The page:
When these quarterbacks have to go to the air, they have similar targets. Iowa's quarterbacks will have the speedy C.J. Jones, the go-to receiver in Kahlil Hill, and a legitimate second target as tight end Dallas Clark. Similarly, the Nittany Lions have Edward Drummond, a 5'9", 185 track star, and their number one receiver, Bryant Johnson, has Kahlil's size and speed. The second-leading receiver for Penn State, John Gilmore, is a 6'4", 258 tight end, much like Dallas Clark. So, as far as size and talent go, the receivers are similar. The Iowa receivers ought to put up better numbers, however, just due to who's throwing the ball.
The secondary at Iowa suffered a major blow when both Jeremire Roberts and Chris Smith went down to injuries; Roberts will be lost for the year. Shane Hall will get the nod at free safety, which provides him a chance to atone for a disastrous 2000 campaign that he finished on the bench. Some good news came, however, when Bob Sanders was announced to be a probable starter, after sustaining an ankle injury in the second quarter of the opener against Kent State. Penn State's defensive backs are still young, as Paterno lost three starters from last year's team, including two third-round draft picks. Although Ken Dorsey picked them apart in the 33-7 debacle at Happy Valley, they kept the Wisconsin passing game in check, somewhat, as Sorgi and Bollinger combined to go 9-18 for just 88 yards, and one score. However, with a running game like Wisconsin's, passing was a secondary option, to say the least. Although Penn State's defensive backs are probably more physically talented, the stat sheets may not reflect it, considering each unit's experience and the opposing passing games.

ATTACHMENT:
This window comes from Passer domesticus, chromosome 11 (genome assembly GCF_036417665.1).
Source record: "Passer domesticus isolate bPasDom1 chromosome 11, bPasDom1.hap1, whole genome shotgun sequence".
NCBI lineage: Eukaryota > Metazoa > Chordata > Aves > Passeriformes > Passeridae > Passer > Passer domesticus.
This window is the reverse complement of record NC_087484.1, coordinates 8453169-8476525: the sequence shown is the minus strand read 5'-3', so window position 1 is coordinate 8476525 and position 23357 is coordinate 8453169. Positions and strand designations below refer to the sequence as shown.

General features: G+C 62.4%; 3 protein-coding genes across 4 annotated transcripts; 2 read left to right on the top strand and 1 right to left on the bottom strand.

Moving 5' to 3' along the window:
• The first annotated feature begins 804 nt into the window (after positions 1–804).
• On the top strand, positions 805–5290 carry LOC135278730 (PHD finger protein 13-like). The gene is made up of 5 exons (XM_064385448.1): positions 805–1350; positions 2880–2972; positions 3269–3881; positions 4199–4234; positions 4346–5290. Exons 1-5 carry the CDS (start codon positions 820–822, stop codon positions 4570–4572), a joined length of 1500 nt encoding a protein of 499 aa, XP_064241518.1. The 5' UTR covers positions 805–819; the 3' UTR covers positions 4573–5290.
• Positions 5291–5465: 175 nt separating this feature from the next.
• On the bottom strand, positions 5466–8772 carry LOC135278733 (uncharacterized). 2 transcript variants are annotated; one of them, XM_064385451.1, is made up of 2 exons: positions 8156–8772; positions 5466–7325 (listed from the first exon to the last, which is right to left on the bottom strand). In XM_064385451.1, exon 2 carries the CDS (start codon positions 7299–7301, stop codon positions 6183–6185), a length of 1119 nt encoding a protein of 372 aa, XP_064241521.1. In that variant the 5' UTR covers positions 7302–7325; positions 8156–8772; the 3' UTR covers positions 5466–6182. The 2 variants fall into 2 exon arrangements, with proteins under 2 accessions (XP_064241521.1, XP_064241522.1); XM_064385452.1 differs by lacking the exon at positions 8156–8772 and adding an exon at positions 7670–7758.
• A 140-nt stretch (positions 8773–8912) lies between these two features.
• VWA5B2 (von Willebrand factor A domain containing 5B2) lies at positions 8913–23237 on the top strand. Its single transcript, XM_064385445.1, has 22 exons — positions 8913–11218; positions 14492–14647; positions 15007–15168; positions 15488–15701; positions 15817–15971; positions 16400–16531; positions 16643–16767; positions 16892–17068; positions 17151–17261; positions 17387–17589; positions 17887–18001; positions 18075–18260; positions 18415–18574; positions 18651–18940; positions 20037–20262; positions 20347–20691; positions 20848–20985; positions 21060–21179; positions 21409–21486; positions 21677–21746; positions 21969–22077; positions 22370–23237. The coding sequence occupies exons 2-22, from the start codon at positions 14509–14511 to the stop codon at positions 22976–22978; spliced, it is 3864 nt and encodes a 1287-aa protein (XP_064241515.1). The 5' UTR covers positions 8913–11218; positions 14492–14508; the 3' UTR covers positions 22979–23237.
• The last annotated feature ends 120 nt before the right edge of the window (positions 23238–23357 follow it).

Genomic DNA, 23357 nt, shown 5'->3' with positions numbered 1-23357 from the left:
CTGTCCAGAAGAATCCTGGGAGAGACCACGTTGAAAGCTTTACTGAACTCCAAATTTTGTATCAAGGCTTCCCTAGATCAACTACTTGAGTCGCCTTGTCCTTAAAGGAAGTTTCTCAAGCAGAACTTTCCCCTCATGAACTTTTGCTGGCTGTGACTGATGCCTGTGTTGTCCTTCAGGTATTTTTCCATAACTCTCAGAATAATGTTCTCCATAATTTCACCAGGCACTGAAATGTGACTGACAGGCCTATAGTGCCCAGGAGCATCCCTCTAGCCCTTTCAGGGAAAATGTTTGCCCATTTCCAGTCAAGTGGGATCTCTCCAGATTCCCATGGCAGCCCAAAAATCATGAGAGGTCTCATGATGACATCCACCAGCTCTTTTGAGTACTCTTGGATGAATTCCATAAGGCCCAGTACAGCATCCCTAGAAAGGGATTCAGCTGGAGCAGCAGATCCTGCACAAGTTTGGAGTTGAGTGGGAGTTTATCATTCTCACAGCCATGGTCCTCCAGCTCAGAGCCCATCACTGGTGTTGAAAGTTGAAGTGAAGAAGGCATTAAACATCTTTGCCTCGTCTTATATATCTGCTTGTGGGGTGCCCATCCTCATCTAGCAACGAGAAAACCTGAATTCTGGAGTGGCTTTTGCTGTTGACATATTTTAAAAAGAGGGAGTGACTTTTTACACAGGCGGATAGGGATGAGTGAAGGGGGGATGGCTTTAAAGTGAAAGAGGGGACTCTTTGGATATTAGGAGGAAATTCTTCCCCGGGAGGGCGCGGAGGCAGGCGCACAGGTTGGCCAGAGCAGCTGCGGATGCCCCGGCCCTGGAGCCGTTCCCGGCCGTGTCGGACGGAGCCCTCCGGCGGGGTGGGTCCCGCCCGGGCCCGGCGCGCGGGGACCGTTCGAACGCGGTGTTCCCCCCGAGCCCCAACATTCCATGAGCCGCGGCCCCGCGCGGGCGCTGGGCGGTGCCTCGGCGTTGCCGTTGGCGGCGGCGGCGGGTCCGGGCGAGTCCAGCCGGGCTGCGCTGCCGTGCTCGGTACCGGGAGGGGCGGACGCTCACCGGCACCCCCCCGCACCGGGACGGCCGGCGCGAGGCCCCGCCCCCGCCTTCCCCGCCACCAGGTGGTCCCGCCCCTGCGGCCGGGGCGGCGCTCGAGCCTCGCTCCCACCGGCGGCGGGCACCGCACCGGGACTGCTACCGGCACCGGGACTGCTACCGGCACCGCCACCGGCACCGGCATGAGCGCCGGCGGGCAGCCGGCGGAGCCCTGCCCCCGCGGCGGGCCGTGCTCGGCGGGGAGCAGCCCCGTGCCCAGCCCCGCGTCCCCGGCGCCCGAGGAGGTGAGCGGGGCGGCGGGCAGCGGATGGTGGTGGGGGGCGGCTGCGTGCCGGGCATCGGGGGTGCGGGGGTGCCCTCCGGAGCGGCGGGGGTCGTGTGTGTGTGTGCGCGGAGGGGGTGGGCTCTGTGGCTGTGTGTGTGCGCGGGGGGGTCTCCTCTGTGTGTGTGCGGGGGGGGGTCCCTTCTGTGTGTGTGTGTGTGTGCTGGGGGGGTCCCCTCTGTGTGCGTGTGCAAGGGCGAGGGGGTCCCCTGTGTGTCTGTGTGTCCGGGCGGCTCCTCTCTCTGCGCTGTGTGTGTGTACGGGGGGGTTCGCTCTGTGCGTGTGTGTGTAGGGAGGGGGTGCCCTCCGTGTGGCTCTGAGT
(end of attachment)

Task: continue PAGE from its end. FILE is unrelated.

This game could hinge on the special teams, and once again, Iowa seems to have an advantage in this aspect of the game. Nate Kaeding is a fine kicker, having hit on 11 straight field goals. Thanks to this streak, Kaeding is one of only 5 sophomores on the 30-player list of Lou Groza award candidates. Punter David Bradley's finest accomplishment as a Hawkeye thus far was a 4-yard completion to Siaka Massaquoi for a first down in the second quarter of the Miami game for a first down. Penn State kicker David Kimball hasn't had a whole lot in the way of chances in the first two games for Penn State, so his 1-2 mark on extra points thus far, while unimpressive, probably isn't indicative of his future performance. Penn State punter Bruce Branch's mark of 38.5 yards per punt is underwhelming, but Bradley's 39.8 mark isn't much better either. Factor in Kahlil Hill's dominance as a returner, and it seems like Iowa could outperform Penn State here as well.
When it comes down to it, Iowa has thoroughly outplayed Penn State through two games, and even though the two teams' competition has been vastly different, don't expect the outcome of the game to be much different from the first two weeks for either team as well. 37-9, Iowa, in a wake-up call to the Big Ten and the Top 25. Bring on the Lions!